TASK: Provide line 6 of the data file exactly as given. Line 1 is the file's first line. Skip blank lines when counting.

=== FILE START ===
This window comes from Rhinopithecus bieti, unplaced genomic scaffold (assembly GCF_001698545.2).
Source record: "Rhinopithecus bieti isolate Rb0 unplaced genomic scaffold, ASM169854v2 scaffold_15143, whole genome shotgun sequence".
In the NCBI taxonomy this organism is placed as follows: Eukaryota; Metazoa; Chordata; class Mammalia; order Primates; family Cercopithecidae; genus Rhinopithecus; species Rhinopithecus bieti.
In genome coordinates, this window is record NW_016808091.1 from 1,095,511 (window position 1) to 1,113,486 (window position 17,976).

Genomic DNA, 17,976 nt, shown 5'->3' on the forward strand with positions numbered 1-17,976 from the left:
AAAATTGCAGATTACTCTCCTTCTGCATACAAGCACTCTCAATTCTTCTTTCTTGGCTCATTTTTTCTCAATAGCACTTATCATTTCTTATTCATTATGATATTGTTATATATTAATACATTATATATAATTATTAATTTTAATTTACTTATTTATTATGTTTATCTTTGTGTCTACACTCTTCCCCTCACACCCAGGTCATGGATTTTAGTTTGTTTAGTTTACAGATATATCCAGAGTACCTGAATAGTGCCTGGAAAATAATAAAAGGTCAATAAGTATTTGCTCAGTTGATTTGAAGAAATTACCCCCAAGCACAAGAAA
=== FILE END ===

AAAATTGCAGATTACTCTCCTTCTGCATACAAGCACTCTCAATTCTTCTTTCTTGGCTCATTTTTTCTCAATAGCACTTATCATTTCTTATTCATTATGATATTGTTATATATTAATACATTATATATAATTATTAATTTTAATTTACTTATTTATTATGTTTATCTTTGTGTCTACACTCTTCCCCTCACACCCAGGTCATGGATTTTAGTTTGTTTAGTTTACAGATATATCCAGAGTACCTGAATAGTGCCTGGAAAATAATAAAAGGTCAATAAGTATTTGCTCAGTTGATTTGAAGAAATTACCCCCAAGCACAAGAAA